The comeback?

Discussion in 'Ethics and Philosophy' started by marcofimages, Sep 5, 2018.

  1. Berkeley Mike

    Berkeley Mike Member
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    Thank you for this definition. For all intents and purposes, anything clipped may as well not exist. Would you be able to explain a bit more about "any additional signal voltage gets bled off to ground."
     
    Last edited: Oct 7, 2018
  2. Berkeley Mike

    Berkeley Mike Member
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    Humans will take any tool and work it to its very best level. Once we understand its capacities and how it is applied too our task, which may evolve as we do the work, we refine our execution. We cannot help ourselves.
     

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  3. Berkeley Mike

    Berkeley Mike Member
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    A fine insight.
     
  4. MattKing

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    I've certainly read camera reviews that preferred the in-camera jpeg related algorithms to the software based raw convertors available for the files created by the camera.
    Speaking more generally though, I think much of the digital vs. analogue passion comes not from the particulars of the two different media, but rather to the market effects that have occurred as a result of the change.
    There would not likely be many caring so much if us film shooters hadn't lost so many products, and didn't have to pay as much as we do for the ones still around.
     
  5. blockend

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    That's true. I struggle to better the jpeg engine on my Fuji for a good balance of colour and tonality. Even so if someone messed up the exposure they'd recover more data in raw than jpeg. Or they might simply prefer some look they can't get out of the camera. Wouldn't call jpegs a snob element even so.
    Also undeniable. Labs went bust by being overleveraged in film when digital burst on the scene. Photographers who'd mastered their craft had to learn new ones. It wasn't all roses and for the first decade film was superior in practical ways, but the tide had turned.
    It's a mixed bag, but on the whole film photographers have certainly lost out. Film gear is a fraction of the price, and some films are less expensive. Paper and chemistry seems pricier than I recall and slide film is nuts. Not relevant to most here but Super 8 is insanely priced now.

    In recent years prices seem to have escalated. Portra 400 has reached boutique prices as has Fuji pro 400H, both of which I used to buy as the norm. Not any more.
     
    Last edited: Oct 7, 2018
  6. Sirius Glass

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    The various devices are limited to the maximum voltage. Any voltage above that is no converted by the analog to digital converter and ignored. The sensors then have all the voltage drained off to clear out the analog sensor.
     
  7. Kenny Harrelson

    Kenny Harrelson Member
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    We all know that 90% of the world will follow any fad or fashion, irrespective of anything else - whether it's better or worse than what it replaces - simply because it's new and "everybody else is doing it." I think we can rule out what the "amateur world" embraces because they are mindless and have no informed opinion. And to a certain extent, professionals jump on the bandwagon as well. Since when did the old system of taking pictures for a client, developing and printing said pictures and then getting them to the client stop working? It didn't. Contrary to popular opinion, I don't think we need everything "right now." A timely manner is good enough. Would the world stop turning if we couldn't upload an image to Facebook in 60 seconds?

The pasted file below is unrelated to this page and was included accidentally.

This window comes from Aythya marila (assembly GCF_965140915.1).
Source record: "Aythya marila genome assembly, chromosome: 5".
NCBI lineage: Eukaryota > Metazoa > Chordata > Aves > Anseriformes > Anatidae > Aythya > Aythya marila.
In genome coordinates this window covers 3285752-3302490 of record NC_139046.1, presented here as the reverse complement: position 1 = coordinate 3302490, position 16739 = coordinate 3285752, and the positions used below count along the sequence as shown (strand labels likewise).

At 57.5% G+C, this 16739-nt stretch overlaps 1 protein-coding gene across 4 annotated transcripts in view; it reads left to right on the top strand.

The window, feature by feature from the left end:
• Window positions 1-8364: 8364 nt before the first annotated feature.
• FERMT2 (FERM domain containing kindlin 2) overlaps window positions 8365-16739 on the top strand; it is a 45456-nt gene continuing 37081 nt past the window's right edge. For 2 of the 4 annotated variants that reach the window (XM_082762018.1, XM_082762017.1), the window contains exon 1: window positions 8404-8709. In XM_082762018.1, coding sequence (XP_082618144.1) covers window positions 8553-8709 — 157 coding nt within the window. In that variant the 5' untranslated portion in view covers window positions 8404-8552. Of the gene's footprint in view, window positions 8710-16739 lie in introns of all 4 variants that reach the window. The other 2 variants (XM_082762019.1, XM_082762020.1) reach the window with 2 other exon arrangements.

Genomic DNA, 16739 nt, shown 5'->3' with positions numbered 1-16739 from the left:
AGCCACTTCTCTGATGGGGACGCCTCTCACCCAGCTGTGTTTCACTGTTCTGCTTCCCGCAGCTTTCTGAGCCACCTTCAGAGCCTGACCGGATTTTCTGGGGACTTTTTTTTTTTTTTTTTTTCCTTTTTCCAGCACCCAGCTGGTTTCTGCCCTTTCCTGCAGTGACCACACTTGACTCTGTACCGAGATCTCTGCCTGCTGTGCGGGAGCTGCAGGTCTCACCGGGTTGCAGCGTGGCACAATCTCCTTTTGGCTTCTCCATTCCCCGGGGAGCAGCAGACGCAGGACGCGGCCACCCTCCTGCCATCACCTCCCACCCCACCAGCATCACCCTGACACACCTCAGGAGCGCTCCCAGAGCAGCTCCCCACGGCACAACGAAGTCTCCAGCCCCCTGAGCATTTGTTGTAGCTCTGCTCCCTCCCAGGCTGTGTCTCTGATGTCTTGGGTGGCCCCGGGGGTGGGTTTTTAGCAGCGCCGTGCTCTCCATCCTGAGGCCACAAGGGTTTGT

8. Kenny Harrelson

    Kenny Harrelson Member
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    I personally think a lot of the rancor exists because even though people say both sides should all be able to get along, the fact is that digital killed film camera production and a lot of films and film products that film shooters used to like shooting with. Film never killed any part of the digital experience. So when digital shooters say we should all get along because we can cohabitate, it's very hard to because, each day, more of what film lovers love is being obliterated into nothingness by digital. It's like, digital shooters can't comprehend this concept of what is actually happening to the film shooters. That's reason enough for rancor.
     
  9. Sirius Glass

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    Yes, but on the bright side now I can afford and have the cameras, lenses, and darkroom I never dreamed that I could have.
     
  10. Kenny Harrelson

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    That is so true! I have lenses and camera bodies that I would have liked to have in the 1970s that I just couldn't afford back then. But, I would sure love to be able to buy a brand new Minolta.
     
  11. RPC

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    Same here, and with darkroom equipment for me. That definitely has been the bright side of digital for many film users, and that has made many winners, not losers in my opinion. I can make high quality prints at home easily and cheaply, where in the past it would have been quite expensive. It more than offsets any film/paper/chemistry price increase.
     
    Last edited: Oct 8, 2018
  12. moose10101